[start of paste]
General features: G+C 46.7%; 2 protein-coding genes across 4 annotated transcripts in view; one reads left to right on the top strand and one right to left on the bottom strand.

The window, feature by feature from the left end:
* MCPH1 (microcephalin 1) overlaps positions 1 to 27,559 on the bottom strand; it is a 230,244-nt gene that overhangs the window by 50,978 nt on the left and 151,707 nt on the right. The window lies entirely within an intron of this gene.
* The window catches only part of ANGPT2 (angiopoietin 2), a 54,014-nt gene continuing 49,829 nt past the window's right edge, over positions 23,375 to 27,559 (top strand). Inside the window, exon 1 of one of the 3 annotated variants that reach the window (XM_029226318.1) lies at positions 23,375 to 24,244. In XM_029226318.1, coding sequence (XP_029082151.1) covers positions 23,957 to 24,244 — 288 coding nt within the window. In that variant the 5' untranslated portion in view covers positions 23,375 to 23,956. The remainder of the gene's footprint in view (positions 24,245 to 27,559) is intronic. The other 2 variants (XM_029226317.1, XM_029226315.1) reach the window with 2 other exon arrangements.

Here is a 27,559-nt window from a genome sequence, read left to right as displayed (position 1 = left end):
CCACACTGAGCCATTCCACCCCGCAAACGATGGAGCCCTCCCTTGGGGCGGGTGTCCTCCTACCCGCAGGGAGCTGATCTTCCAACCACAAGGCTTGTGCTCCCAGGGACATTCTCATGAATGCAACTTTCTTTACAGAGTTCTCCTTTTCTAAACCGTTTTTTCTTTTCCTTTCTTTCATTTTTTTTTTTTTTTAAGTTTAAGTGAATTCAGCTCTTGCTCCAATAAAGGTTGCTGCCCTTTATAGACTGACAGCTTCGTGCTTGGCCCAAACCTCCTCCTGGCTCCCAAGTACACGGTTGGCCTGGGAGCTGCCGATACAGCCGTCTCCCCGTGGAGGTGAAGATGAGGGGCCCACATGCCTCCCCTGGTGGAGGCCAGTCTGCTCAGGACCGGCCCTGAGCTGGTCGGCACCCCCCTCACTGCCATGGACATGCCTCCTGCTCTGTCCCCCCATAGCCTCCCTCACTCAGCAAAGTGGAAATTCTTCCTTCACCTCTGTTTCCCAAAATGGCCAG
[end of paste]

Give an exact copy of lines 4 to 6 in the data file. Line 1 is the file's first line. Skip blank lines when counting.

* The window catches only part of ANGPT2 (angiopoietin 2), a 54,014-nt gene continuing 49,829 nt past the window's right edge, over positions 23,375 to 27,559 (top strand). Inside the window, exon 1 of one of the 3 annotated variants that reach the window (XM_029226318.1) lies at positions 23,375 to 24,244. In XM_029226318.1, coding sequence (XP_029082151.1) covers positions 23,957 to 24,244 — 288 coding nt within the window. In that variant the 5' untranslated portion in view covers positions 23,375 to 23,956. The remainder of the gene's footprint in view (positions 24,245 to 27,559) is intronic. The other 2 variants (XM_029226317.1, XM_029226315.1) reach the window with 2 other exon arrangements.

Here is a 27,559-nt window from a genome sequence, read left to right as displayed (position 1 = left end):
CCACACTGAGCCATTCCACCCCGCAAACGATGGAGCCCTCCCTTGGGGCGGGTGTCCTCCTACCCGCAGGGAGCTGATCTTCCAACCACAAGGCTTGTGCTCCCAGGGACATTCTCATGAATGCAACTTTCTTTACAGAGTTCTCCTTTTCTAAACCGTTTTTTCTTTTCCTTTCTTTCATTTTTTTTTTTTTTTAAGTTTAAGTGAATTCAGCTCTTGCTCCAATAAAGGTTGCTGCCCTTTATAGACTGACAGCTTCGTGCTTGGCCCAAACCTCCTCCTGGCTCCCAAGTACACGGTTGGCCTGGGAGCTGCCGATACAGCCGTCTCCCCGTGGAGGTGAAGATGAGGGGCCCACATGCCTCCCCTGGTGGAGGCCAGTCTGCTCAGGACCGGCCCTGAGCTGGTCGGCACCCCCCTCACTGCCATGGACATGCCTCCTGCTCTGTCCCCCCATAGCCTCCCTCACTCAGCAAAGTGGAAATTCTTCCTTCACCTCTGTTTCCCAAAATGGCCAG